Twenty-eight-year-old Will, a teacher living in Montreal, has spent the last few months recovering from a breakup with his first serious boyfriend, Max. He has resumed his search for companionship, but has he truly moved on?
Will’s mother Katherine — one of the few people, perhaps the only one, who loves him unconditionally — is also in recovery, from a bout with colon cancer that haunts her body and mind with the possibility of relapse.
Having experienced heartbreak, and fearful of tragedy, Will must come to terms with the rule of impermanence: to see past lost treasures and unwanted returns, to find hope and solace in the absolute certainty of change.
In The Geography of Pluto, Christopher DiRaddo perfectly captures the ebb and flow of life through the insightful, exciting, and often playful story of a young man’s day-to-day struggle with uncertainty.
About the author
CHRISTOPHER DIRADDO has published four short stories in anthologies by Arsenal Pulp Press, including the Lambda Literary Award-winning First Person Queer. Currently, he works for CBC Radio in Montreal as a content editor for Canada Writes. The Geography of Pluto is his first novel.
“What is also noteworthy about this novel is its versatility. It can be categorized as an urban story, as gay literature, or as a mainstream Canadian novel, equally comfortable on any of those shelves […] a voyage well worth taking.”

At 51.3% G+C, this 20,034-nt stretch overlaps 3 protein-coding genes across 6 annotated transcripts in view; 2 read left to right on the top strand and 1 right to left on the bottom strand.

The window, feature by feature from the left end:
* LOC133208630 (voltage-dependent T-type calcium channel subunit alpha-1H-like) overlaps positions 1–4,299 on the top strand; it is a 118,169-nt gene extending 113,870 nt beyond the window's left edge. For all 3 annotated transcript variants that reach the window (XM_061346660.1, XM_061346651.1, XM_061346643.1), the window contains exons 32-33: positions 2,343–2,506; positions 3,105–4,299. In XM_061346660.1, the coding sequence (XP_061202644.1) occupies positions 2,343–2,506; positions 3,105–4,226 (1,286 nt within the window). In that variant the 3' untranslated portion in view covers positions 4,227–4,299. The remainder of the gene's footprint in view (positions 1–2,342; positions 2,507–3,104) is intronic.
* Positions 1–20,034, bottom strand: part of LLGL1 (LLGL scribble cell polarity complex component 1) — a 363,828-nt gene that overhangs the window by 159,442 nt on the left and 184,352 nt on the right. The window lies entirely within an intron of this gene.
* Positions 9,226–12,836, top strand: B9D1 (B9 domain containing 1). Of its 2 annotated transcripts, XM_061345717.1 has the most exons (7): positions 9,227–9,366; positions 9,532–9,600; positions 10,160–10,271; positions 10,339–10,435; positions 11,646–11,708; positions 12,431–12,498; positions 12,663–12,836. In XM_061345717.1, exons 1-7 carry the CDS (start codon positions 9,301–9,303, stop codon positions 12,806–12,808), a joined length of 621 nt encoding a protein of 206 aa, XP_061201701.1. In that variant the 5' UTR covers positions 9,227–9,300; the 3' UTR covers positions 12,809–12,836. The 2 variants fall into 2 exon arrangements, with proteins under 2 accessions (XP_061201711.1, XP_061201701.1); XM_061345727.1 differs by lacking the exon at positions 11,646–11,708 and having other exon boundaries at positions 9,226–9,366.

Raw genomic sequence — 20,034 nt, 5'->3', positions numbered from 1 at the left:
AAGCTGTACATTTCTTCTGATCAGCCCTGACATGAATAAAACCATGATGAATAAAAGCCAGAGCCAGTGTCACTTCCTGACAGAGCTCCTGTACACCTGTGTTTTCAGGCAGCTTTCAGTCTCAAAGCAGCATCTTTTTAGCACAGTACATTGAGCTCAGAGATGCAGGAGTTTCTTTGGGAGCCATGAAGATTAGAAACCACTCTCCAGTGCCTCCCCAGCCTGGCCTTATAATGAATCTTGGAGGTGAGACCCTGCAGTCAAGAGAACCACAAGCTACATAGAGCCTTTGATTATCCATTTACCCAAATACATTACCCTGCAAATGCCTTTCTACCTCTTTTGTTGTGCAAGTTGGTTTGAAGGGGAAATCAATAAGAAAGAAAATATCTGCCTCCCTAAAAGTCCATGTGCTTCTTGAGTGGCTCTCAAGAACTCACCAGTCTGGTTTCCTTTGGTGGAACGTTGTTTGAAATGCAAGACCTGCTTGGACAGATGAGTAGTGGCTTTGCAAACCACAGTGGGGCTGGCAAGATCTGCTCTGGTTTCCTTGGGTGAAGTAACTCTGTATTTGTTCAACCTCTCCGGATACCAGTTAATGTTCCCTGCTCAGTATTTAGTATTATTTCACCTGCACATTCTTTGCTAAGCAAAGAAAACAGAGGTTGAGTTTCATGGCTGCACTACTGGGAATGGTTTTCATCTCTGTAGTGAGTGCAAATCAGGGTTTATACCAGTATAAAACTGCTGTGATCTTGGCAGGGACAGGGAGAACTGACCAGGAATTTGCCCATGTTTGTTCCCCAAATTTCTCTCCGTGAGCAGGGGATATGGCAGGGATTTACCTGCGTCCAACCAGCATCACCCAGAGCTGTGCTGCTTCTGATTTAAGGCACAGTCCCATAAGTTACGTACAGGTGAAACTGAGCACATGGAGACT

“The book’s crystalline prose makes for an incredibly smooth read but the most impressive technical accomplishment is the timeline. Picture a young man watching TV in his mother’s humble Plateau apartment, or marking high school geography exams … until he’s suddenly catapulted into the past, recalling a moment of discovery, intimacy, or regret. The lucidity of the remembered scene is so profound that it flings him out into yet another recollection as vivid as the first.”
Montreal Review of Books
“DiRaddo’s first novel is a terrific debut that will have you mulling over the characters long after you’ve finished. They resonate that strongly. Highly recommended.”
Out in Print
“A sharply written time capsule of gay Montreal in the 1990s.”